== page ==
Is the ability to choose satellite programming the best deal for consumers?
The FCC released a new report last week concerning a second study on the bundling of TV programming packages in the satellite TV and cable industries. The study concluded consumers could be saving money by ordering only the channels they thought they wanted. However, this was a second study. The first study, released 15 months earlier, had the opposite conclusion, bundling programming was best for consumers. So which position is the FCC really taking? Which option helps American consumers save money on their cable and satellite bills? Is unbundling TV programming a viable solution?
Is a la carte programming politically motivated?
If the bundling study was motivated simply by a question of economics, it would be one thing. But there are political motivations involved as well. The key political motivation is from the conservative right who feel it’s unfair for consumers to pay for programming that contains objectionable content. They contend consumers shouldn’t be forced to pay for content they don’t want coming into their homes. The FCC can only censor content that is sent freely over the airwaves.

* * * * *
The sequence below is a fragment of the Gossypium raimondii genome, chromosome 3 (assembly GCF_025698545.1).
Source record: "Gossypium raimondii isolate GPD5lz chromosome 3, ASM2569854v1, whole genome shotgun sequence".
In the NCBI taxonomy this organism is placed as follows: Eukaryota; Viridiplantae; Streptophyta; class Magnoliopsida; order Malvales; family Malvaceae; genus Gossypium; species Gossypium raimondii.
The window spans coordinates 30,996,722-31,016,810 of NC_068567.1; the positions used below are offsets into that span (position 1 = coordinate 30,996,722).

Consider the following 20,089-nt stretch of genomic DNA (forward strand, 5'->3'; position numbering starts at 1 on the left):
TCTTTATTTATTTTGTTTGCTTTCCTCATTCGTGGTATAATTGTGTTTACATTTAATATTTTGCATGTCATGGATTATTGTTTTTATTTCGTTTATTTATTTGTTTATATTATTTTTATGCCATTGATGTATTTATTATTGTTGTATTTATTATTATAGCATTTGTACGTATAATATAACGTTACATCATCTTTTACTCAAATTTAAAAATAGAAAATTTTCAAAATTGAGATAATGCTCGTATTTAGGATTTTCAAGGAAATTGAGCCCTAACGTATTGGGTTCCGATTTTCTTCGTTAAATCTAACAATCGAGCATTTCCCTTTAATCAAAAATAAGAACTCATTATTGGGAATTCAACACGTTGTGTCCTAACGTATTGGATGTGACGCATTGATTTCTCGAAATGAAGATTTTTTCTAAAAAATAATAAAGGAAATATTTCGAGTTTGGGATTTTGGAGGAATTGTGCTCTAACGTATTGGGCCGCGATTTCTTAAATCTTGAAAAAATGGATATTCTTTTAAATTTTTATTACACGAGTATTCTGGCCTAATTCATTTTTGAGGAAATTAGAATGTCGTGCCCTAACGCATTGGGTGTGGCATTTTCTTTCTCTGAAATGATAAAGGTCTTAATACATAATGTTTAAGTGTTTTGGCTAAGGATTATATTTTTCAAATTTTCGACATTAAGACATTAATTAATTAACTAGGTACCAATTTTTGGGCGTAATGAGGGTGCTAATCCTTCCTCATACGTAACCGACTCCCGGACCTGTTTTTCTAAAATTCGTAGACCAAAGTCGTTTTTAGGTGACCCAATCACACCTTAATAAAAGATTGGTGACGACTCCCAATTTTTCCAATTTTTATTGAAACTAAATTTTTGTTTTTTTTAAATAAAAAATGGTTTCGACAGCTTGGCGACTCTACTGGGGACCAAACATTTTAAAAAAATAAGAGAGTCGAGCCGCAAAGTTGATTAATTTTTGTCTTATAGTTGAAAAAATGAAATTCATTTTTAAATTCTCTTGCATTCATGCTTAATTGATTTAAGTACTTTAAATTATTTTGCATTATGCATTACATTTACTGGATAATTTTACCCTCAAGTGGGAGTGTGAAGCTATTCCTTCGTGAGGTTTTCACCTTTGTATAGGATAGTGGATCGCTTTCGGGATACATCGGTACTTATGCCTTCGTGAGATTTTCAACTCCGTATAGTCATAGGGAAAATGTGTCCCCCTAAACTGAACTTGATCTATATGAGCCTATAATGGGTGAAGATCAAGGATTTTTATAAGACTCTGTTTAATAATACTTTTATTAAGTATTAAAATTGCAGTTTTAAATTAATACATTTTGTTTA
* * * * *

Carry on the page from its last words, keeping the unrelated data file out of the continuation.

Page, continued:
Major content providers have reacted to this situation by offering “Family Programming” packages that feature select channels at a lower monthly price. Both major satellite providers DISH Network and DirecTV recently announced the availability of family packages. DISH rolled theirs out very quickly in February for .99 a month – about less than any other DISH Network package combination. DirecTV has plans to release a family package in mid-April. Cable providers also followed suit in hopes that demand for “a la carte” programming would subside.
TV broadcasters have argued being forced to provide service on an a la carte basis would force smaller channels with niche audiences to go off air due to the unwillingness of consumers to subscribe. Broadcasters think specialty channels like